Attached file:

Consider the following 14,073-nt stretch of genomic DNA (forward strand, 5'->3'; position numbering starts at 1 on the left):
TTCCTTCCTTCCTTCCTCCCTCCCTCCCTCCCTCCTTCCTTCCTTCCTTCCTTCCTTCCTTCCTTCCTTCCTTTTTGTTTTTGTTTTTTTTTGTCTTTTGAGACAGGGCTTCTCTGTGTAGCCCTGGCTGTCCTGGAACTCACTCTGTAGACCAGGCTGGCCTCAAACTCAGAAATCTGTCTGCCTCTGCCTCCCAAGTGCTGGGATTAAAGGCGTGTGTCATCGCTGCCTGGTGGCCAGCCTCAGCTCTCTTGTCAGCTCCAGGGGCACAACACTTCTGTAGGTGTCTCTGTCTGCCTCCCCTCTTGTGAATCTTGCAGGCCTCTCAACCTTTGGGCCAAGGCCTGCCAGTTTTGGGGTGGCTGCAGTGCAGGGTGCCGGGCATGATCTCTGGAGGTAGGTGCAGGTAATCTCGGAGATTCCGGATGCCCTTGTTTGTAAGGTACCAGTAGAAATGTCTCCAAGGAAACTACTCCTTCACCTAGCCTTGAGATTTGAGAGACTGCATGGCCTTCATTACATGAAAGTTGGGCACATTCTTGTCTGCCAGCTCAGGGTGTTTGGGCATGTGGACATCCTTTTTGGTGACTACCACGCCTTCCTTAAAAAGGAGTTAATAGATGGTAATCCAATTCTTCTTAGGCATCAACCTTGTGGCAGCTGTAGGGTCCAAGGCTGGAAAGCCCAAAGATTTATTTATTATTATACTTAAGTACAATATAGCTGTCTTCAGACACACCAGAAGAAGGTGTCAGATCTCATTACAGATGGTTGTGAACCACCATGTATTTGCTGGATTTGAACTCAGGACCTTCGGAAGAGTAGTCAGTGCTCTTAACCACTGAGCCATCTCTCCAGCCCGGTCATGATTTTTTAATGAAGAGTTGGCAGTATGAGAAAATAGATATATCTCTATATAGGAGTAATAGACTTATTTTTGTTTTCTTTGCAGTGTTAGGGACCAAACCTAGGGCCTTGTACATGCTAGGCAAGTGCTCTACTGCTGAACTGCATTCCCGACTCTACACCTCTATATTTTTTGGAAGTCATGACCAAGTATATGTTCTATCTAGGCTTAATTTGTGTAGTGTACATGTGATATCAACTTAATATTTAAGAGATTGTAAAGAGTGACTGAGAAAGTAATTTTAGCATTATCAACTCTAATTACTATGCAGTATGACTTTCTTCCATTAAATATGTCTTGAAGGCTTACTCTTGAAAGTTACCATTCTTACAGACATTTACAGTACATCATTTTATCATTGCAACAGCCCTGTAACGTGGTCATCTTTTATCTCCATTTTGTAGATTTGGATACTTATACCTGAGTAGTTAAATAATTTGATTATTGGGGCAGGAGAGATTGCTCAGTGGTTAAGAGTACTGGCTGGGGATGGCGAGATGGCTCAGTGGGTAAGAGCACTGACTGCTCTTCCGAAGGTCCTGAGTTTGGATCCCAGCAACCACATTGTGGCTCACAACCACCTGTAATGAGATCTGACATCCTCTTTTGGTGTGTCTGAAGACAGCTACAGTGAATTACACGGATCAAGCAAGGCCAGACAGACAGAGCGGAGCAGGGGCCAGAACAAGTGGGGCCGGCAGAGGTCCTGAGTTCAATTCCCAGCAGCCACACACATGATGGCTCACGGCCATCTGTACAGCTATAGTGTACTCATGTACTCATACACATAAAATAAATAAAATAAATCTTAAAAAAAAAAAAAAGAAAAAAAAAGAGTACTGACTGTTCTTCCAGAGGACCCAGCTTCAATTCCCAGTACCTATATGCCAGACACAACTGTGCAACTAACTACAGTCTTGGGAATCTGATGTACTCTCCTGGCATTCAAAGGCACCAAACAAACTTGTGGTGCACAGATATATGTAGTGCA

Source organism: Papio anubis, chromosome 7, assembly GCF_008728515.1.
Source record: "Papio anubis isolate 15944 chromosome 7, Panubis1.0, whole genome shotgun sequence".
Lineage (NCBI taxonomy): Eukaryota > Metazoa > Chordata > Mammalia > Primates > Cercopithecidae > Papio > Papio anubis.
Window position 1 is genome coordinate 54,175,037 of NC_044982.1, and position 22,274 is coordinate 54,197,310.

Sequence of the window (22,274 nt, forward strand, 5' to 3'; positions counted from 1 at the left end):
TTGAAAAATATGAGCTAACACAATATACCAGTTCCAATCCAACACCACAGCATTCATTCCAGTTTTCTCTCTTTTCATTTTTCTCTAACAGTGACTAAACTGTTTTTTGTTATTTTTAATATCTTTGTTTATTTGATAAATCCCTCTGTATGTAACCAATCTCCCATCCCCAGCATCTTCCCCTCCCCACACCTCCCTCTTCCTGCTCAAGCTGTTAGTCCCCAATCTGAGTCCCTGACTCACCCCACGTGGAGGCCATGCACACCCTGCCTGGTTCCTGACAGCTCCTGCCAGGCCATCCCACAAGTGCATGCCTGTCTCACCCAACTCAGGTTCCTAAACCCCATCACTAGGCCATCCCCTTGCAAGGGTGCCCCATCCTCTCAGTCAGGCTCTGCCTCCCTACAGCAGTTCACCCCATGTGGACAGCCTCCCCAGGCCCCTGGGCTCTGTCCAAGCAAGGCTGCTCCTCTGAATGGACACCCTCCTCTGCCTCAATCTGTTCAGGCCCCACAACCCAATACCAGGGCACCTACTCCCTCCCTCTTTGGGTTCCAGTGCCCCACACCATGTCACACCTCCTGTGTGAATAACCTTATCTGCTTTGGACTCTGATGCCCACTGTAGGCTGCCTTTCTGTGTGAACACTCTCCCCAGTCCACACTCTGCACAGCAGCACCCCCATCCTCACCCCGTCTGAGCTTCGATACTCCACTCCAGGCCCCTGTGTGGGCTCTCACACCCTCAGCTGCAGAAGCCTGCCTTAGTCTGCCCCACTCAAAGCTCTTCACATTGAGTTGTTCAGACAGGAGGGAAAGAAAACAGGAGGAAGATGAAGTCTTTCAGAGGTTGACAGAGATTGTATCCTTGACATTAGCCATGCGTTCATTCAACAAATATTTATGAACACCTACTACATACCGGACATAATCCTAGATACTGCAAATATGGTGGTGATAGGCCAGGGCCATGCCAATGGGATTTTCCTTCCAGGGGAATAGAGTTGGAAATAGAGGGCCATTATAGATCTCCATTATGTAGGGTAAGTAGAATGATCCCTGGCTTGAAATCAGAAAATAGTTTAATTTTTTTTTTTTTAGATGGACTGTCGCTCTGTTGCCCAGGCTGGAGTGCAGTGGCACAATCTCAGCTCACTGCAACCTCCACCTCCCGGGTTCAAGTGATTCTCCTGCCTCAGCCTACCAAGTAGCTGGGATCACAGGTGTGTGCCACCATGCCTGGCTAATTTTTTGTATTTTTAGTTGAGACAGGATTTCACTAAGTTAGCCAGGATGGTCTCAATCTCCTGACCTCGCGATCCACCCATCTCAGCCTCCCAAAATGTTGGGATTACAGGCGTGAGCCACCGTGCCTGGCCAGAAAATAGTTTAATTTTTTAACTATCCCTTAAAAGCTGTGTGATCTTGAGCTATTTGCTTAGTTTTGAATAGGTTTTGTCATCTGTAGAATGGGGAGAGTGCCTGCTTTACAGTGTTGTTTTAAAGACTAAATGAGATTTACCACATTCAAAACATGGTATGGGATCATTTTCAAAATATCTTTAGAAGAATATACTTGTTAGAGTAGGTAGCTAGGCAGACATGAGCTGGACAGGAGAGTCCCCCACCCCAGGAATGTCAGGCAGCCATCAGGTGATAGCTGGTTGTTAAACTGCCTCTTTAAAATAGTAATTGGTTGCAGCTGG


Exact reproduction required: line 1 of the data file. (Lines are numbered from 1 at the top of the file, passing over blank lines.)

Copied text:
Consider the following 14,073-nt stretch of genomic DNA (forward strand, 5'->3'; position numbering starts at 1 on the left):